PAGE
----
Native English speakers’ investment in foreign language learning – what role do gender and socioeconomic status play?
Gayton, Angela Mary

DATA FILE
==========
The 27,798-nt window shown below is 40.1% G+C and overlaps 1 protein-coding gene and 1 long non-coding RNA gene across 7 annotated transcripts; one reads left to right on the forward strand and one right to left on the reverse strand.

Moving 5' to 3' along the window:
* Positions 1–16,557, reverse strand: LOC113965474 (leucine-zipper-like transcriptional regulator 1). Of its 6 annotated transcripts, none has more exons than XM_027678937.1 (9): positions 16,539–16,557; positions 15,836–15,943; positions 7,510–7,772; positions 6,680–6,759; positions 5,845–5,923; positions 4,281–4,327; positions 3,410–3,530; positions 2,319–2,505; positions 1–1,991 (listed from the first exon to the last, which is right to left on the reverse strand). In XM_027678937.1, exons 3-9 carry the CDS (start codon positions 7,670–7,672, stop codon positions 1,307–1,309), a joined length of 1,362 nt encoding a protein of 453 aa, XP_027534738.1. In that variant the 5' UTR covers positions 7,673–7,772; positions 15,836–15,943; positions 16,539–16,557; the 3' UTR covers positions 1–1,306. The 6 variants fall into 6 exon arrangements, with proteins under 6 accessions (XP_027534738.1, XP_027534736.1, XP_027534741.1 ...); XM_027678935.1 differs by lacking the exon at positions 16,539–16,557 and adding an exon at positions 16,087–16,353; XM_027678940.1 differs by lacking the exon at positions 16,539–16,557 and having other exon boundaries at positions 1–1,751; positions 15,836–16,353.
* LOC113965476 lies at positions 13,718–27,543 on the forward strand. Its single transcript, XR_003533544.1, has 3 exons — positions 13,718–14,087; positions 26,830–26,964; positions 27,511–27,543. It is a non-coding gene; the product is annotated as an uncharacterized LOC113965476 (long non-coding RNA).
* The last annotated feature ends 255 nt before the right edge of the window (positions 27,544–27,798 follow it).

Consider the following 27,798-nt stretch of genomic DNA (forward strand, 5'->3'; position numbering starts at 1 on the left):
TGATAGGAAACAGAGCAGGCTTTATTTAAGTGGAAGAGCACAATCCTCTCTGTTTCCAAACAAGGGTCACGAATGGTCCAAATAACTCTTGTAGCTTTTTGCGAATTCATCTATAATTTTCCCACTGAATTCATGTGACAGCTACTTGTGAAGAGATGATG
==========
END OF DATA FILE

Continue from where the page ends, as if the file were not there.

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Rhetoric about the ‘crisis’ state of language learning in predominantly Anglophone countries is nothing new, given the widely-held belief about English having ‘global lingua franca’ status. Similarly long-standing are notions of language learning being a particularly gendered or classed activity, specifically, one that is perceived as being appropriate for female, and middle-class, pupils. This thesis explores the extent of the role played by notions of gender and class in the formation of language-learning attitudes among native speakers of the ‘global’ language, through a mixed qualitative methodology. Providing some context to the issue of language-learning attitudes in Scotland is textual analysis of news articles and political party manifestos, to ascertain the nature of media reporting, and claimed political commitment, to foreign language education. Against this background, case studies of four urban secondary schools are built up, using textual analysis of their publicly available promotional literature, classroom observation, and interviews with pupils, classroom teachers and members of senior management. Schools were chosen specifically to represent a range of socioeconomic backgrounds, as well as both mixed- and single-sex environments, in order to probe the aforementioned stereotyped notions attached to these two variables, as they relate to language-learning attitudes. Influencing the methodological approach is Norton’s (1995; 2000; 2008) ‘investment’ framework, which has pushed conceptualisations of language-learning motivation forward beyond simple dichotomies, such as ‘integrative versus instrumental’. I re-adapt her framework to better suit the specific context of native speakers of the ‘global’ language embarking upon foreign, rather than second, language learning. This study makes a contribution to knowledge in three separate areas of research literature, namely, language-learning attitudes and motivation among speakers of English (which as yet has been little explored, at least in comparison to motivation theories developed specifically for those learning English as an L2); the role of gender in the formation of language-learning attitudes; and the role of socioeconomic status in the same context, and also its influence on attitudes towards education more generally. Among the key findings are the importance of placing an emphasis on enjoyment of language learning for native English speakers, given the general lack of imperative felt by most; gendered notions attached to different areas of the curriculum, including modern foreign languages (for example, language learning is a ‘girlie’ subject), do exist, but are less pervasive than is suggested by much of the previous literature; the role played by socioeconomic status, however, appears much more influential, and teachers’ expectations of pupils in this regard can exercise a significant impact on a child’s language-learning motivation.